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Sep 9 / Monica Brockmeyer

Learning Communities in Action: Meet Christy Nolan




Meet Christy Nolan

Recently our Student Success office interviewed Christy Nolan about his involvement in Learning Communities and what they mean to students.

Tell us about yourself and your background.

I am the Director of Campus Recreation. I have a passion for student development and enjoy those teachable vignettes when students have an “aha” moment and then really take off in their initiative, accountability, and possibilities. My doctorate is in Education, specifically Higher Ed Administration. My area of expertise is in experiential learning and student engagement with peers and faculty.

Describe your learning community.


The Freshmen Quests Learning Community is a two-phased LC. Phase I (August) consists of a three-day, two-night canoeing and camping trip led by upperclassmen. We travel on the AuSauble River from Roscommon to Mio, MI. The freshmen see upperclassmen, just a little older than them, taking on real responsibility and leading all aspects of a 44-mile back-country adventure. Faculty and staff are alongside the freshmen every step of the trip and serve in the role of expert in a specific content area, but more importantly, the faculty serve as mentors and friends to the freshmen. The goals of Phase I are for the freshmen to have fun, to make friends, realize that faculty and staff are genuinely vested in their success, and learn all the information that cannot possibly be fit into orientation.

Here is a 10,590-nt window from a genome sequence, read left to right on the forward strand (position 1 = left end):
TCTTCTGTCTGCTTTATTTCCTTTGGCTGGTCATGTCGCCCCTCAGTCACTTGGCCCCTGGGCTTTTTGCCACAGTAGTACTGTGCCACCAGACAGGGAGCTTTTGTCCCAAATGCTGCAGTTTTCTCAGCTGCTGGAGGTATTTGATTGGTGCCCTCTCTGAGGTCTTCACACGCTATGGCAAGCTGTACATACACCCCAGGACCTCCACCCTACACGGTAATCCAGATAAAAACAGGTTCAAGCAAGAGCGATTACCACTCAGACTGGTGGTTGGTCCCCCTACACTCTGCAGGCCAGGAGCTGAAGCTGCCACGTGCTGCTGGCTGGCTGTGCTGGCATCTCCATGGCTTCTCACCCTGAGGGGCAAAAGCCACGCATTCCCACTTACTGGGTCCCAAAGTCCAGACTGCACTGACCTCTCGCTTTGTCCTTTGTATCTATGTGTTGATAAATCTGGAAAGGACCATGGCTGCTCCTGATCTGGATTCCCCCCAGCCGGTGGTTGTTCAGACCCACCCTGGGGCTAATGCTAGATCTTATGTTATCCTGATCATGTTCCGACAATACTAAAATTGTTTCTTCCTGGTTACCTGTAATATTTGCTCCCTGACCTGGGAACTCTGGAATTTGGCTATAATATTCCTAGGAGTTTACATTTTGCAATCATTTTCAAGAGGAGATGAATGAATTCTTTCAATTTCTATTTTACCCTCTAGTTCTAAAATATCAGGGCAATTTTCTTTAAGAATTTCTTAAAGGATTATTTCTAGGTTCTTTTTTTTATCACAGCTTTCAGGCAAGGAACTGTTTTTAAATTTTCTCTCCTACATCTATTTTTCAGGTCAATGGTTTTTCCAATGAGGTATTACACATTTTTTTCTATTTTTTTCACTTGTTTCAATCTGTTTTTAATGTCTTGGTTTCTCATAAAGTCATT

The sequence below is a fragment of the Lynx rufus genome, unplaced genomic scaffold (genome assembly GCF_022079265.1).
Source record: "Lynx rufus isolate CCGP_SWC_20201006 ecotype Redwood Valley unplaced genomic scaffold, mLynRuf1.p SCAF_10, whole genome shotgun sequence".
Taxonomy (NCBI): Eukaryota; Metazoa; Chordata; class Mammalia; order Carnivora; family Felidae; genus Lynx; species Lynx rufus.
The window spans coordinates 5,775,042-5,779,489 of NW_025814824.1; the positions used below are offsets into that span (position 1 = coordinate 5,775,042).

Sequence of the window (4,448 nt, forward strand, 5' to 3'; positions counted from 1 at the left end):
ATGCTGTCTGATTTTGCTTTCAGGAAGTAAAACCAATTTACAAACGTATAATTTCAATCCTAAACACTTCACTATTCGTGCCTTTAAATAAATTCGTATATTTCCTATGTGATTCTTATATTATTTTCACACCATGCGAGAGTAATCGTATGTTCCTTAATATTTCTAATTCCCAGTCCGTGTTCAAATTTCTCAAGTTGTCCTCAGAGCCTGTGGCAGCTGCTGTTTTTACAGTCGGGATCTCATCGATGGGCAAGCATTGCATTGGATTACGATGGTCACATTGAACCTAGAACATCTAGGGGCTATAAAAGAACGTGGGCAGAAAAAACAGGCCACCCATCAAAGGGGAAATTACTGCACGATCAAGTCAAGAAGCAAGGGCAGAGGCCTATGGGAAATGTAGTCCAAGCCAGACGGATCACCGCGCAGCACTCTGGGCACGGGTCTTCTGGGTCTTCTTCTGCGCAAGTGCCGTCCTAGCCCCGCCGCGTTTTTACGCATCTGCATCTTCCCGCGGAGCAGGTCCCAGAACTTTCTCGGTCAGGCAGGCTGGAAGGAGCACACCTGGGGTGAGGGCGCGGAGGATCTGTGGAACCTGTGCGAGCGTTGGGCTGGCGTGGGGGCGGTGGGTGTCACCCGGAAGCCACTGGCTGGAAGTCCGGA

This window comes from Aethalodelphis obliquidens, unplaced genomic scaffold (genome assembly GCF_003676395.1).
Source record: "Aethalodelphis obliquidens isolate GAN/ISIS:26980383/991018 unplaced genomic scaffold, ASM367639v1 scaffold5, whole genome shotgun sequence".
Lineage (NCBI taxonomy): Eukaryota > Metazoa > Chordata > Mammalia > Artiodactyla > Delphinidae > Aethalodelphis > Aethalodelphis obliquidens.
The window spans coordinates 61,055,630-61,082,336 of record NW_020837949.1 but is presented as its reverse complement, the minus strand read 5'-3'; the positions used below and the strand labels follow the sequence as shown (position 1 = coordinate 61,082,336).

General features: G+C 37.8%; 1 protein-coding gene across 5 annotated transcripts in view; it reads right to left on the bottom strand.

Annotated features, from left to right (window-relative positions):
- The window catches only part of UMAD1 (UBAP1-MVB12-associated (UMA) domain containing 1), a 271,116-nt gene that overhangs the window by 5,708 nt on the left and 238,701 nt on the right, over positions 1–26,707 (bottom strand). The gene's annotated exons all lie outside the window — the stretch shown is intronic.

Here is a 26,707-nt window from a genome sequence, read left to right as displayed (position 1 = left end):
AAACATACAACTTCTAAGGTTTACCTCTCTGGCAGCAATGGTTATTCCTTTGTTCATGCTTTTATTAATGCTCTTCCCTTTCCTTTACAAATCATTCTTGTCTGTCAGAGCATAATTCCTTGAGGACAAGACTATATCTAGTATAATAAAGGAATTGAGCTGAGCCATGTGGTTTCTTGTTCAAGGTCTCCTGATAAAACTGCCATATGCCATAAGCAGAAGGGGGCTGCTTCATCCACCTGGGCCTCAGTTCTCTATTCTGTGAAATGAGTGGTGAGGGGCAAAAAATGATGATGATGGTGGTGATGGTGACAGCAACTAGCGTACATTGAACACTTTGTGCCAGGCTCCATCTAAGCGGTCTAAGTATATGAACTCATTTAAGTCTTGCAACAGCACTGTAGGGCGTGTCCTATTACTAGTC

Phase II (September-December) consists of a two-credit course in the fall term. The course focuses on critical thinking, writing at the college level, leadership ability, communication style, and the assessment of one’s personality style. Academic and social aspects of college are presented as intertwining and not separate entities. This enables the freshmen to better account for their academic obligations in college and studying shifts to a social activity with friends instead of something that is avoided or viewed as a burden. The goals of Phase II is for freshmen to understand their abilities, know and make use of resources on campus, and for the freshmen to learn to be accountable for their college journey. There are many resources and mentors available to the freshmen, however, the freshmen must be an active participant in their success.

FQ pic 1

FQ life jacketsFQ pic 2

Why did you initiate this learning community?

The LC was initiated specifically to address retention at the institution. It was discovered that the LC can fulfill a variety of roles for the department and the institution. For my department, it functions as a three-day interview for students. We learn who works well under pressure and adapts to change and uncertain surroundings. The LC also functions as a window for other departments to look through and understand the student development opportunities that take place within recreation programs and facilities.

What are your learning outcomes and how do you measure them?

Assessment of the LC is accomplished with both quantitative and qualitative methods. First, every participant completes an online survey that is created in partnership with Campus Labs. Secondary and more in depth assessment is conducted through 1 on 1 interviews with participants. The qualitative results may be viewed in my dissertation. I am currently collaborating on publishing the collective result of those methods.

What I’ve found in sifting through the data (both quantitative and qualitative) is that when students believe there is an event that is significant in their lives (not just a single moment), then they are open and more receptive to the advice and information we provide during the trip. When faculty, upperclassmen and new students all participate in this trip, and it is perceived by the student as a significant life event, the student is receptive to the information and is likely to act on the resources we provide. This leads to academic persistence and retention (see Figure 1).